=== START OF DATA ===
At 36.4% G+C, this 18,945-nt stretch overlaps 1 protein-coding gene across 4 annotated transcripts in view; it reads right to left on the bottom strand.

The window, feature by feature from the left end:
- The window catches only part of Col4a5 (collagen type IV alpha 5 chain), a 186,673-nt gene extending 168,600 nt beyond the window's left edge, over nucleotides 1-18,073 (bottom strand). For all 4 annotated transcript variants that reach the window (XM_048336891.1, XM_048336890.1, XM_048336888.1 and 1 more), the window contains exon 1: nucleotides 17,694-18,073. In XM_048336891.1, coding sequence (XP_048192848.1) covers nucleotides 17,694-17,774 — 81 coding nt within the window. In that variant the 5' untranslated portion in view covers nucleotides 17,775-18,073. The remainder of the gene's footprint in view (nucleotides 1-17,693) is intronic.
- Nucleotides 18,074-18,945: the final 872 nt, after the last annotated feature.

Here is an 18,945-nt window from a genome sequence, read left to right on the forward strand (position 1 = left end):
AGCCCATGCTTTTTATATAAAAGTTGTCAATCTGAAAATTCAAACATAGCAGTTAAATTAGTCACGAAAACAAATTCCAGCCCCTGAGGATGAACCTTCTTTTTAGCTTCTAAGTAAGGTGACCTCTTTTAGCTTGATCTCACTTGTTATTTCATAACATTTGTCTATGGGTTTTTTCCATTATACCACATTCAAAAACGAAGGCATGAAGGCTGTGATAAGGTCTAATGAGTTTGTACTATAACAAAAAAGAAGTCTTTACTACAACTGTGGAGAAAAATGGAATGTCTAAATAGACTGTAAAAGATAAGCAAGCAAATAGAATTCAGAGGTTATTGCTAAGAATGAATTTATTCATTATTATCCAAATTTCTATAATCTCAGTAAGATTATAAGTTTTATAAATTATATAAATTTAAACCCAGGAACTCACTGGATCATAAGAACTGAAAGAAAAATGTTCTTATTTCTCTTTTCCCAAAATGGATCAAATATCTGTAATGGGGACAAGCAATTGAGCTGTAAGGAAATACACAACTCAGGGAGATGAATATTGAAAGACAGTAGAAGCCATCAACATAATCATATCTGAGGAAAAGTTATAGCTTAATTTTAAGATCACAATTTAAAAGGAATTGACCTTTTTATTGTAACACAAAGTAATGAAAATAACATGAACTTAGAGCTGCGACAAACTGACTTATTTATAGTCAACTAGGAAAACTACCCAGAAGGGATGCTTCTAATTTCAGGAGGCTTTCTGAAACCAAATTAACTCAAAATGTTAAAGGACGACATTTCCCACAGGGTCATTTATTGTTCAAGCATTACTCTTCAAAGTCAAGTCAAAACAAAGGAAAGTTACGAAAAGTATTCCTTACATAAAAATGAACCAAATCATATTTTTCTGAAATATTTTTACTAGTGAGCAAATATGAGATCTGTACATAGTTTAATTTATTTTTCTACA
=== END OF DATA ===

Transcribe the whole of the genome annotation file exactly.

At 36.4% G+C, this 18,945-nt stretch overlaps 1 protein-coding gene across 4 annotated transcripts in view; it reads right to left on the bottom strand.

The window, feature by feature from the left end:
- The window catches only part of Col4a5 (collagen type IV alpha 5 chain), a 186,673-nt gene extending 168,600 nt beyond the window's left edge, over nucleotides 1-18,073 (bottom strand). For all 4 annotated transcript variants that reach the window (XM_048336891.1, XM_048336890.1, XM_048336888.1 and 1 more), the window contains exon 1: nucleotides 17,694-18,073. In XM_048336891.1, coding sequence (XP_048192848.1) covers nucleotides 17,694-17,774 — 81 coding nt within the window. In that variant the 5' untranslated portion in view covers nucleotides 17,775-18,073. The remainder of the gene's footprint in view (nucleotides 1-17,693) is intronic.
- Nucleotides 18,074-18,945: the final 872 nt, after the last annotated feature.

Here is an 18,945-nt window from a genome sequence, read left to right on the forward strand (position 1 = left end):
AGCCCATGCTTTTTATATAAAAGTTGTCAATCTGAAAATTCAAACATAGCAGTTAAATTAGTCACGAAAACAAATTCCAGCCCCTGAGGATGAACCTTCTTTTTAGCTTCTAAGTAAGGTGACCTCTTTTAGCTTGATCTCACTTGTTATTTCATAACATTTGTCTATGGGTTTTTTCCATTATACCACATTCAAAAACGAAGGCATGAAGGCTGTGATAAGGTCTAATGAGTTTGTACTATAACAAAAAAGAAGTCTTTACTACAACTGTGGAGAAAAATGGAATGTCTAAATAGACTGTAAAAGATAAGCAAGCAAATAGAATTCAGAGGTTATTGCTAAGAATGAATTTATTCATTATTATCCAAATTTCTATAATCTCAGTAAGATTATAAGTTTTATAAATTATATAAATTTAAACCCAGGAACTCACTGGATCATAAGAACTGAAAGAAAAATGTTCTTATTTCTCTTTTCCCAAAATGGATCAAATATCTGTAATGGGGACAAGCAATTGAGCTGTAAGGAAATACACAACTCAGGGAGATGAATATTGAAAGACAGTAGAAGCCATCAACATAATCATATCTGAGGAAAAGTTATAGCTTAATTTTAAGATCACAATTTAAAAGGAATTGACCTTTTTATTGTAACACAAAGTAATGAAAATAACATGAACTTAGAGCTGCGACAAACTGACTTATTTATAGTCAACTAGGAAAACTACCCAGAAGGGATGCTTCTAATTTCAGGAGGCTTTCTGAAACCAAATTAACTCAAAATGTTAAAGGACGACATTTCCCACAGGGTCATTTATTGTTCAAGCATTACTCTTCAAAGTCAAGTCAAAACAAAGGAAAGTTACGAAAAGTATTCCTTACATAAAAATGAACCAAATCATATTTTTCTGAAATATTTTTACTAGTGAGCAAATATGAGATCTGTACATAGTTTAATTTATTTTTCTACA